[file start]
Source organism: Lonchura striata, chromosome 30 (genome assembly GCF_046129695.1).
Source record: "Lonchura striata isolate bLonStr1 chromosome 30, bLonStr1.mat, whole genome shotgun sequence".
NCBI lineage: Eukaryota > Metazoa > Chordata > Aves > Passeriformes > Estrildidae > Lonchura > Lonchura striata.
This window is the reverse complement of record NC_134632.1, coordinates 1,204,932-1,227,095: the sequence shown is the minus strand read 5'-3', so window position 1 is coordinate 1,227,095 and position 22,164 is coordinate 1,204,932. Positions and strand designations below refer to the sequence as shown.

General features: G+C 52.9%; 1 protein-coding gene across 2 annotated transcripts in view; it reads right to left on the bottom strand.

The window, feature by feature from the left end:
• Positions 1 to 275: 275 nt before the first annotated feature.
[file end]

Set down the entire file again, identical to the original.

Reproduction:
Source organism: Lonchura striata, chromosome 30 (genome assembly GCF_046129695.1).
Source record: "Lonchura striata isolate bLonStr1 chromosome 30, bLonStr1.mat, whole genome shotgun sequence".
NCBI lineage: Eukaryota > Metazoa > Chordata > Aves > Passeriformes > Estrildidae > Lonchura > Lonchura striata.
This window is the reverse complement of record NC_134632.1, coordinates 1,204,932-1,227,095: the sequence shown is the minus strand read 5'-3', so window position 1 is coordinate 1,227,095 and position 22,164 is coordinate 1,204,932. Positions and strand designations below refer to the sequence as shown.

General features: G+C 52.9%; 1 protein-coding gene across 2 annotated transcripts in view; it reads right to left on the bottom strand.

The window, feature by feature from the left end:
• Positions 1 to 275: 275 nt before the first annotated feature.